Spot the Differences: How Broad Can Commercial Speech Be?

by | Oct 28, 2012

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Colin Harvey is Professor of Human Rights Law at the School of Law, Queen’s University Belfast|Colin Harvey is Professor of Human Rights Law at the School of Law, Queen’s University Belfast|Colin Harvey is Professor of Human Rights Law at the School of Law, Queen’s University Belfast|Colin Harvey is Professor of Human Rights Law at the School of Law, Queen’s University Belfast

By Ilias Trispiotis

In the aftermath of ‘the Innocence of Muslims’ turmoil, questions of whether and to what extent state authorities may regulate speech when it upsets public morals or religious beliefs have again come to the fore.

In July 2012, the European Court of Human Rights (ECtHR) offered some food for thought in Mouvement Raëlien Suisse v Switzerland. In a heavily divided (9 to 8) judgment, the Grand Chamber held that denying authorisation to a religious group for a poster campaign did not violate the group’s freedom of expression. The case was unique as it introduced a new category of ‘quasi-commercial’ speech to determine to what extent national authorities are required to permit an association to disseminate its ideas by making certain public space available to it for that purpose.

The applicant association, the ‘Raëlian movement’, is a religious group founded in 1976 with the aim to communicate and connect with extraterrestrials. In March 2001, its Swiss branch requested authorisation to conduct a poster campaign in the city of Neuchâtel. The poster in question featured a title reading ‘The Message from Extraterrestrials’ while further down it contained the web address of the Raëlian movement. Although the poster contained nothing unlawful or shocking, the advertised website encapsulated ideas and links associated with ‘geniocracy’ (a political model based on individual’s intelligence), human cloning, and ‘sensual meditation’ (possibly associated with paedophilia). According to both Neuchâtel’s authorities and the Swiss courts those ideas were likely to undermine public order, safety and morality. As a result, they denied authorisation for the campaign.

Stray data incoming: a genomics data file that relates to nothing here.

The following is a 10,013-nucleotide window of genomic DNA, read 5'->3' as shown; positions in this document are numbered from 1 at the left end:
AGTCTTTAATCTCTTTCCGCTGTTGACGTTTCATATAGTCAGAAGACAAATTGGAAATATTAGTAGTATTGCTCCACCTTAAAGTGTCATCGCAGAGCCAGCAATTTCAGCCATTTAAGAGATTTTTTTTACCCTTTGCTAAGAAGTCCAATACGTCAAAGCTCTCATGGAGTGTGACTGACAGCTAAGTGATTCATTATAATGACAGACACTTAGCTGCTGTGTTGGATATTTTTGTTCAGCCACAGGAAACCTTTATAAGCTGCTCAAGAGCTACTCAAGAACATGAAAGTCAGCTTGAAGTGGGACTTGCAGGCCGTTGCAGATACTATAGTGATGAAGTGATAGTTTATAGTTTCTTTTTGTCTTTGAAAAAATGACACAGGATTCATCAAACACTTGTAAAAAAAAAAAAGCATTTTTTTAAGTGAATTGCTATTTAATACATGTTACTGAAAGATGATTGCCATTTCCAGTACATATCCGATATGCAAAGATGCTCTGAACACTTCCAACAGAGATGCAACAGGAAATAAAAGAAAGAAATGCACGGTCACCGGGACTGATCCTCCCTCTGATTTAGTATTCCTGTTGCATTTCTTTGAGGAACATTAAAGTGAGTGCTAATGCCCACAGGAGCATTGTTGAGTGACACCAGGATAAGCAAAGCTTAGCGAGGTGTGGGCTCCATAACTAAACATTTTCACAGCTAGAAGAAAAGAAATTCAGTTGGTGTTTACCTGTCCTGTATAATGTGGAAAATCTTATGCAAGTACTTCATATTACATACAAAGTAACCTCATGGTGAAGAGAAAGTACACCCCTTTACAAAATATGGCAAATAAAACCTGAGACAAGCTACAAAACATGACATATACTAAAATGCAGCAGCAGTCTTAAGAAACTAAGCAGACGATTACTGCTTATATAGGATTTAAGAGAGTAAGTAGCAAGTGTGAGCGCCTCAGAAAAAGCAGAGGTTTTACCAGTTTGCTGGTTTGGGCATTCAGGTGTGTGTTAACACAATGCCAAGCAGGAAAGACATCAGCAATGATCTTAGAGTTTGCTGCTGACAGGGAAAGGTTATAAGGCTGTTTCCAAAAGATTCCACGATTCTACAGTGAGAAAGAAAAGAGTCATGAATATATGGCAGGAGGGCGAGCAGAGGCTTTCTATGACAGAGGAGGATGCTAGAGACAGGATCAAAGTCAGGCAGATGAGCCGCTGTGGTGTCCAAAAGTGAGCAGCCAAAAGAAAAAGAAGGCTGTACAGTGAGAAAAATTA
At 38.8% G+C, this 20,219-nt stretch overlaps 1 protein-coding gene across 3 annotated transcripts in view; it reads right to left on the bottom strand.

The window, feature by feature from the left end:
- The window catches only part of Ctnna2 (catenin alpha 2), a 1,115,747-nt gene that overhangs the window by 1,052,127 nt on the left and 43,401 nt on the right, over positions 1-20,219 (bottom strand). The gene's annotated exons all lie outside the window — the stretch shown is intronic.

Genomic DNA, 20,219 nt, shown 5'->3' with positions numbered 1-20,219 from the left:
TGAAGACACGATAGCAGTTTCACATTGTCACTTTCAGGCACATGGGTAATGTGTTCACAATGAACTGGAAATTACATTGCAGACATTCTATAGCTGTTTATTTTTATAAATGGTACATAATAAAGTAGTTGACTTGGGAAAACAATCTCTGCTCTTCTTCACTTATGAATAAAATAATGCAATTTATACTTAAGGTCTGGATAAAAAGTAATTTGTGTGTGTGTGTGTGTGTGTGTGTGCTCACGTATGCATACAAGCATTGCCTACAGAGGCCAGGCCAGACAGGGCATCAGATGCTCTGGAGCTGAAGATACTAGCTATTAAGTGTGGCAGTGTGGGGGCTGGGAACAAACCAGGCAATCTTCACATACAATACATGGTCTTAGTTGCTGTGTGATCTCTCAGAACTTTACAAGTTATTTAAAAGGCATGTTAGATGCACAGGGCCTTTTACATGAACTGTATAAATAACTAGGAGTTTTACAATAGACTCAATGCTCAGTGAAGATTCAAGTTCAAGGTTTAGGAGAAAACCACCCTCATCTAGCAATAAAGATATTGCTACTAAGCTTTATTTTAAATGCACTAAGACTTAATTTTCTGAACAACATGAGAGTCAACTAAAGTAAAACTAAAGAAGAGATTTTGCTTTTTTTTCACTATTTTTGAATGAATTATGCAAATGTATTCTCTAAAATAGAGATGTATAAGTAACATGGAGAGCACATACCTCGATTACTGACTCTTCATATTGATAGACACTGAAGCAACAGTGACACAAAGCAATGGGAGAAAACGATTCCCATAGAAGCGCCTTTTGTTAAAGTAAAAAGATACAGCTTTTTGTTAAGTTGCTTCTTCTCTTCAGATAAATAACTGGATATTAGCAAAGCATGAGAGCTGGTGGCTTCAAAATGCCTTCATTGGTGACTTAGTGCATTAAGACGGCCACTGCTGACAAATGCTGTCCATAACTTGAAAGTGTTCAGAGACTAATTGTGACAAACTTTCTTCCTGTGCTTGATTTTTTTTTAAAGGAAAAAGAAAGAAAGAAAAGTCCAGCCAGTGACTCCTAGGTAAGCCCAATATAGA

To determine whether the restriction was necessary, the majority of the ECtHR underlined that freedom of expression does not entail an unlimited individual right to the extended use of public space, particularly in cases involving advertising. Rather, regulating use of public space falls within the margin of appreciation afforded to states. However, the breadth of that margin of appreciation varies depending on the type of speech at issue. It is noteworthy that while there is little scope to restrict political speech, states generally enjoy greater leeway to regulate other types of expression, especially those that may offend religious beliefs or morals. In this case, the main function of the poster was to draw attention to Raëlism. Therefore, the majority found that its content was closer to commercial speech, which means that Swiss authorities did enjoy a wide margin of appreciation to consider whether it was necessary to ban the poster campaign to protect public order, health, morals, and the rights of others. Finally, apart from being necessary, the limitation was proportionate as it was limited to the display of posters. The Raëlian movement could continue to disseminate its ideas through its website, or other means.

As the dissenting opinions highlighted, it was paradoxical that the Raëlian movement was prohibited from displaying posters mainly on account of the content of its website but the website itself was not prohibited. More importantly though, freedom of expression requires public authorities to adhere to the principle of content-neutrality when deciding how to make public space available. Save for limited cases of speech posing a serious threat to public order, authorities should ensure equal rights of use to all speakers even in cases of advertising. For freedom of expression would be at risk if it could be restricted solely for the reason that the authorities oppose the ideas conveyed.

Ilias Trispiotis is a PhD candidate at the University College London (UCL) Faculty of Law and a visiting researcher at Harvard Law School.


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